Thoughts on Pat Shurmur's Imminent Departure

click to enlarge Pat Shurmur is expected to be named the Cleveland Browns' next head coach in the very near future.
Pat Shurmur is expected to be named the Cleveland Browns' next head coach in the very near future.
The announcement is expected to come sometime today that Pat Shurmur, current Rams' offensive coordinator and former Most Hated Man in St. Louis, will be the new coach of the Cleveland Browns. (He got bumped to former Most Hated because apparently everyone has now decided Steve Spagnuolo is a controlling nutjob and terrible coach because a six-win improvement in one season is grounds for firing and he didn't get along with the equipment manager.)

Seeing as how it appears to be pretty much a done deal already in Cleveland, the more pressing question becomes who the Rams will go to next in filling their OC opening. 

The two names at the top of the (mostly speculative) list to this point have been a pair of former head coaches: Brad Childress, recently of the Minnesota Vikings, and Josh McDaniels, the man who was fired from his post leading the Denver Broncos immediately after said Broncos were beaten by the Rams. 

Whatever the outcome, I don't see Shurmur's departure sounding any sort of death knell for the Rams and their developing offense. He seemed to do a nice job working with a rookie quarterback this year, but it isn't as if Shurmur is some sort of Mike Martz-like offensive genius. The lack of creativity by the Rams on offense this year had more to do with inexperience and a lack of talent on the field than it did a coaching preference, but even given better talent, Shurmur's offense isn't going to be the reincarnation of the Greatest Show on Turf.

Personally, I'm hoping to see McDaniels come here. He bugged the hell out of me as the Broncos head coach because he seemed too arrogant to realize his players were the ones who would actually have to run his plays, instead trying to immediately go to Bill Belichick's My Way or The Highway method of team construction. As an offensive coordinator, though, you have to admire the scheme that made the 2007 Patriots one of the most dynamic offenses in the history of the NFL. 

I also like the notion of McDaniels coming here because it feels vaguely like an anime character arc to me, in which a vanquished warrior immediately swears undying fealty to the victor and helps them learn how to punch a hole in the moon or something. (And yes, I would appreciate it if you would refrain from disabusing me of my notions on how the world actually works. Reality and I have a difficult relationship.) 
click to enlarge Steven Jackson was reportedly unhappy with being underused in the Rams' loss to the Seahawks. Could a new coordinator spell the end of such inexplicable Mike Martz moments? -
Steven Jackson was reportedly unhappy with being underused in the Rams' loss to the Seahawks. Could a new coordinator spell the end of such inexplicable Mike Martz moments?
​There are concerns, of course; chief among them being the lack of continuity for Sam Bradford. And I understand that concern. The old wisdom in the NFL holds that learning a playbook is a bit like learning a foreign language; asking your young QB to learn his second foreign language in two years could very well set back his development, not to mention the rest of the players on the offensive side of the ball. Since the end of the Rams' season, Bradford has been heard to say how excited he is about next year, as he feels like he's finally fully grasped the current offensive scheme. Do the Rams really want to risk destroying that?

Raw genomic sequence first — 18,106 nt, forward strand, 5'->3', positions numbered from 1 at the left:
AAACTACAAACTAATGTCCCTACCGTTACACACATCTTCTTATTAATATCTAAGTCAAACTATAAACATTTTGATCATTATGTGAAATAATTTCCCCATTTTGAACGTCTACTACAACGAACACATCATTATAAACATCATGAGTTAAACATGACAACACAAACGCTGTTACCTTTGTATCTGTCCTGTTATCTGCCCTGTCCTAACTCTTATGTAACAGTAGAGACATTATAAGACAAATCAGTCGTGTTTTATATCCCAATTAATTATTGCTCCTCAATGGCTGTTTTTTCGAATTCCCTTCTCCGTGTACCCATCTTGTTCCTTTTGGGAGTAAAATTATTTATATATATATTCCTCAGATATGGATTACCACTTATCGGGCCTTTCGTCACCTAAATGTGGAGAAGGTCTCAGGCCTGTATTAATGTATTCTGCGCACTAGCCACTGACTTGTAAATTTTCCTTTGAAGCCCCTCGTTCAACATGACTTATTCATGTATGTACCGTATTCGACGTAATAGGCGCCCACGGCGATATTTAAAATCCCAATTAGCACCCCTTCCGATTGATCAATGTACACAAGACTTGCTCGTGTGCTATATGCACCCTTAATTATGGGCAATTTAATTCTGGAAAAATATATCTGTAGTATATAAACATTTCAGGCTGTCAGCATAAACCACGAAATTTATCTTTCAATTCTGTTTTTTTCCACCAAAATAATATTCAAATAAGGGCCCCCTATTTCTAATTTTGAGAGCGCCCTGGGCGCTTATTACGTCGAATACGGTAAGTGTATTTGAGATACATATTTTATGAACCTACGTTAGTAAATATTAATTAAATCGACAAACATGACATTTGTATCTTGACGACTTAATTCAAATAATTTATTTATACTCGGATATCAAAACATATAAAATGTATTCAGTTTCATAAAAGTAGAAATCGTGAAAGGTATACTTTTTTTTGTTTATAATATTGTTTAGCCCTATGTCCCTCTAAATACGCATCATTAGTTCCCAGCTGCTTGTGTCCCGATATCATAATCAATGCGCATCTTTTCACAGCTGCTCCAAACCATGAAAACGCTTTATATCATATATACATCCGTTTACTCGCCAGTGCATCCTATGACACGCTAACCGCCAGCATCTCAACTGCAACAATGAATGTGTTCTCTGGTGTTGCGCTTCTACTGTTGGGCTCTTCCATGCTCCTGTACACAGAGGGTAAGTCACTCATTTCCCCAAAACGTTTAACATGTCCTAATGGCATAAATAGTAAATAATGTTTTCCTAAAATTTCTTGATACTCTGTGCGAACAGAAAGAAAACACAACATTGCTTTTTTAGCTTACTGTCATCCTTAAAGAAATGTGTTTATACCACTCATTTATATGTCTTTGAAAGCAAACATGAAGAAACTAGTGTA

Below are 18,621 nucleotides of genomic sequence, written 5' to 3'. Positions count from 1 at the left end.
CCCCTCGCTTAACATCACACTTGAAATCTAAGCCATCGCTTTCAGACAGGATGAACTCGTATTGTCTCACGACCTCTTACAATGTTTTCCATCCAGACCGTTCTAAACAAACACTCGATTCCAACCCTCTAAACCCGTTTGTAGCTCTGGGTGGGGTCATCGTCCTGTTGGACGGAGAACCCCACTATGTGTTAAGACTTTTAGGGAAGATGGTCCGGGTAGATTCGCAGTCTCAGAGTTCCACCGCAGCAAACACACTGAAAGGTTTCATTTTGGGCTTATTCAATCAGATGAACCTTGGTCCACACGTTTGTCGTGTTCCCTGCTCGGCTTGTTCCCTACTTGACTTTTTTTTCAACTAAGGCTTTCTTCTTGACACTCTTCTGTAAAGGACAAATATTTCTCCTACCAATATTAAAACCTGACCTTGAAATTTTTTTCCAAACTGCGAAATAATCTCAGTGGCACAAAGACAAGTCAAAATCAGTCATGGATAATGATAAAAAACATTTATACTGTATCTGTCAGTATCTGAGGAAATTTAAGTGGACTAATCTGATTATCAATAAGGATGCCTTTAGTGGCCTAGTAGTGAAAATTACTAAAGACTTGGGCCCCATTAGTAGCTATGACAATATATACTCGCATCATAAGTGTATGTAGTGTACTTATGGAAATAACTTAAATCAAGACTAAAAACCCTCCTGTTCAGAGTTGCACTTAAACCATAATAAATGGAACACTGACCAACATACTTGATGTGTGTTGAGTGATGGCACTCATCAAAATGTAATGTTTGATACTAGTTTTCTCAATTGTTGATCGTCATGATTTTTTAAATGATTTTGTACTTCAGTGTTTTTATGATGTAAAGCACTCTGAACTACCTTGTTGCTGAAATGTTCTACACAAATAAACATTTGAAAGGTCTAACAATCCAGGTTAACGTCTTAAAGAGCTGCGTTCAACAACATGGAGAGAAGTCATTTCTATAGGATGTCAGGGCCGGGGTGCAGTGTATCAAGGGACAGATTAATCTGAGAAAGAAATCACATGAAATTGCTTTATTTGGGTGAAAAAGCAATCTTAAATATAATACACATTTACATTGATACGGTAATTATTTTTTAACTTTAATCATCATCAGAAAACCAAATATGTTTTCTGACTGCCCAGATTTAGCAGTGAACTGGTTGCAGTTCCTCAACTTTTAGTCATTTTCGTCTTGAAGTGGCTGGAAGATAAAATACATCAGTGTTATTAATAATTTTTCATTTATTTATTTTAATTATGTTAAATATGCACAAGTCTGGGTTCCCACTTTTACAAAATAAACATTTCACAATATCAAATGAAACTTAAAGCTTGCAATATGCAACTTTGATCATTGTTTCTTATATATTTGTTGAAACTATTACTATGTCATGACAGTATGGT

The answer, I'm certain, is no. I'm sure they would prefer to keep a similar system in place, which is why the reports that Brad Childress is a longshot to replace Shurmur are so surprising to me. He and McDaniels both feuded with players and quarterbacks in their most recent coaching positions, so it isn't as if one has a sterling record and the other is a team-killer. Given similar profiles of failure, one would think the Rams might be inclined to go with the coach whose scheme presented less chance of disruption. 

On the other hand, perhaps the Rams have decided they want to try and bring in a system which makes more full use of the personnel they have on hand. Bradford's most notable physical quality is his accuracy on vertical routes, and McDaniels's offensive playbook contains more downfield routes than most iterations of the West Coast offense are likely to have. Maybe the Rams have decided that if Sam is going to be compared to Tom Brady they should give him Brady's old coordinator.

And as for those who want to throw Alex Smith into the argument as a player undone by constant system changes, I would argue Alex Smith is more undone because he plays like, well, Alex Smith. He was a system quarterback made into the next big thing before we saw all the other spread system QBs fail. 

In the end, I base my preference for McDaniels over Childress strictly on which coach I consider to be the more creative, dynamic playcaller. Even if there is an adjustment period for Bradford and the rest of the Rams' offense, I think over whatever period of time the next OC is here in St. Louis, a better scheme will ultimately win out over a more familiar scheme. 

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